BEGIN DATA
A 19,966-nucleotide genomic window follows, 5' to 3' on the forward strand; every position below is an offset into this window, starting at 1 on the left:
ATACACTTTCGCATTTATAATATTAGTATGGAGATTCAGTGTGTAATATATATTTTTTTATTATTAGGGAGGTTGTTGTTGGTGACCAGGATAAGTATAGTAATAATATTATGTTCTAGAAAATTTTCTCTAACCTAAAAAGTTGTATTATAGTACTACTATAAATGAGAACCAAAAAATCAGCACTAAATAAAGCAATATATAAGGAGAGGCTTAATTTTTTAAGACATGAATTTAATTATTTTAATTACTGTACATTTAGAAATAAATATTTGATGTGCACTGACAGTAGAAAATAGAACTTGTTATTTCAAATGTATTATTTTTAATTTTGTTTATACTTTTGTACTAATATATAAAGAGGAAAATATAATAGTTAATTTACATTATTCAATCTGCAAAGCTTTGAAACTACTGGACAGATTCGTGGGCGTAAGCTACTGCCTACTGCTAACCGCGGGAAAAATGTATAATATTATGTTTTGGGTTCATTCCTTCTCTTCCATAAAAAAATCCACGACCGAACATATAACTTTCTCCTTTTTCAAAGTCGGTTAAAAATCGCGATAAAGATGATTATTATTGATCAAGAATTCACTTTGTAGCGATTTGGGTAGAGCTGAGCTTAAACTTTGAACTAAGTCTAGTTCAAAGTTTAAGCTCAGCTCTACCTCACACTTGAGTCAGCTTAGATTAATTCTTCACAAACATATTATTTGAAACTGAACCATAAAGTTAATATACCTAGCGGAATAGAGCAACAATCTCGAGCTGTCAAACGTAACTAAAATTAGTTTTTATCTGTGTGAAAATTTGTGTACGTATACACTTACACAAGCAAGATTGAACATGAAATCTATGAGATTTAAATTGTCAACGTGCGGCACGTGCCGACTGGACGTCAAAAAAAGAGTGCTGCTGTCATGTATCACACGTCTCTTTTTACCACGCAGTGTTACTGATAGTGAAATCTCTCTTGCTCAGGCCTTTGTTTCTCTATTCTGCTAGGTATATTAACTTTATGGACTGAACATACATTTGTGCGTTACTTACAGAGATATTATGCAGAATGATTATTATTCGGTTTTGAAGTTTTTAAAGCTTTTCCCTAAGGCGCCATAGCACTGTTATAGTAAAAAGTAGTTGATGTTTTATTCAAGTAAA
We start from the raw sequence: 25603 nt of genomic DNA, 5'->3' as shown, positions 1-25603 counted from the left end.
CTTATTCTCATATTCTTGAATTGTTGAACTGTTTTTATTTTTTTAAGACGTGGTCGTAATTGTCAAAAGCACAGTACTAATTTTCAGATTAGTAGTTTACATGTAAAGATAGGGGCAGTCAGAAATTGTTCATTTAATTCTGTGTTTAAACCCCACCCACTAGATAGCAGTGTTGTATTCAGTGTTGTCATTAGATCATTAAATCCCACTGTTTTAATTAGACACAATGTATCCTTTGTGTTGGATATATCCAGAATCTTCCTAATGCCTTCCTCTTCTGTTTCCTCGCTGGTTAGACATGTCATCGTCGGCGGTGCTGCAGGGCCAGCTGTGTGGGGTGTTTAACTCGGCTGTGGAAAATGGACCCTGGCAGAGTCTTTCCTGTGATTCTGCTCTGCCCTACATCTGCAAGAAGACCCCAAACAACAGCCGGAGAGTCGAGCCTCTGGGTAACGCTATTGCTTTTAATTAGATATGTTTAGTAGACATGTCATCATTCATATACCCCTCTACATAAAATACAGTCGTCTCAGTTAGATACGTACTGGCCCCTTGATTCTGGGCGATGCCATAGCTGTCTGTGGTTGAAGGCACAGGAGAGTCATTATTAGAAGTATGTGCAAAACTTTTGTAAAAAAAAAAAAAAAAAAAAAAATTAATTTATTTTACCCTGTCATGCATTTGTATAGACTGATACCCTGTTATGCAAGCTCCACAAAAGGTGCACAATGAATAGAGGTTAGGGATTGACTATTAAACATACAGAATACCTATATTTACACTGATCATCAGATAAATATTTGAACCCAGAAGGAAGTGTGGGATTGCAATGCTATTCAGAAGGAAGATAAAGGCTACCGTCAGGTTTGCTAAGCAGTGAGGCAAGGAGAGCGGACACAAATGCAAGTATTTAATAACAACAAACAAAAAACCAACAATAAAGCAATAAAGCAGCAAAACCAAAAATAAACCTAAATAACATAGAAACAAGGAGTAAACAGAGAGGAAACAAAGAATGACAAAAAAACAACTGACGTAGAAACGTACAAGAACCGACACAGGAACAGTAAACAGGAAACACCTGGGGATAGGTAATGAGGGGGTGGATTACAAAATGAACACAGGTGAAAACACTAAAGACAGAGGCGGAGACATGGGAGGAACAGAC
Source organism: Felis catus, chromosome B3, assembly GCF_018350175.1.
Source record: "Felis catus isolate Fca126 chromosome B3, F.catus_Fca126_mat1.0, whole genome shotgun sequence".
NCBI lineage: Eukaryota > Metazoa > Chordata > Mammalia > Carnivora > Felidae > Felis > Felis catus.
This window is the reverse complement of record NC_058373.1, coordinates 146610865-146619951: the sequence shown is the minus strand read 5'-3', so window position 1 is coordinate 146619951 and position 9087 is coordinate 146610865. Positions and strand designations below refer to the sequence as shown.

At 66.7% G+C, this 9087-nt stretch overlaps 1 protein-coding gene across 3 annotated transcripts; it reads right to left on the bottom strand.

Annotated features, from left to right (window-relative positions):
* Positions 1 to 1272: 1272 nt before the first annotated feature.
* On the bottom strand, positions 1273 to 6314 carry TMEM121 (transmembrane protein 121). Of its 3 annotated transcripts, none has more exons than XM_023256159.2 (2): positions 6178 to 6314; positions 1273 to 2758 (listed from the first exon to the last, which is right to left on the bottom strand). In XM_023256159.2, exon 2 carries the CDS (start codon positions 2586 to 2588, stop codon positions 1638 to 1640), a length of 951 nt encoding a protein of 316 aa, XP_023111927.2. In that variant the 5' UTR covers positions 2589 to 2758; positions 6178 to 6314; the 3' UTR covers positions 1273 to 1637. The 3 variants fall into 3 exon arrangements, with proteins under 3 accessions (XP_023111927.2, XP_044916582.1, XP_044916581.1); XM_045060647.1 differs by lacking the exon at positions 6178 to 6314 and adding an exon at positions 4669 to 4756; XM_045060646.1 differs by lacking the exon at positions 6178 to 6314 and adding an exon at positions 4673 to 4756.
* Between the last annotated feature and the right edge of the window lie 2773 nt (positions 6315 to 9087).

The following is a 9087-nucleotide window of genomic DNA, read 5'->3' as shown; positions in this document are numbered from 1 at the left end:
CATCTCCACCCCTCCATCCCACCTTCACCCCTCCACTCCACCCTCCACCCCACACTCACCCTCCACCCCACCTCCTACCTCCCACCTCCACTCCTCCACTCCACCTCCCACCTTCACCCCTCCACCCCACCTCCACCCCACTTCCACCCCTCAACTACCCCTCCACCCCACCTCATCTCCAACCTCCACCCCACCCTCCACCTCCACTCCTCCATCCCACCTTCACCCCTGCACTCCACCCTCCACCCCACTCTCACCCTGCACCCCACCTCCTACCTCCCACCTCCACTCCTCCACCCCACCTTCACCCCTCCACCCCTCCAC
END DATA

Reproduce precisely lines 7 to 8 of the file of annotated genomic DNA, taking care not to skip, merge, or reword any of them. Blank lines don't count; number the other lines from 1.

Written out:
NCBI lineage: Eukaryota > Metazoa > Chordata > Mammalia > Carnivora > Felidae > Felis > Felis catus.
This window is the reverse complement of record NC_058373.1, coordinates 146610865-146619951: the sequence shown is the minus strand read 5'-3', so window position 1 is coordinate 146619951 and position 9087 is coordinate 146610865. Positions and strand designations below refer to the sequence as shown.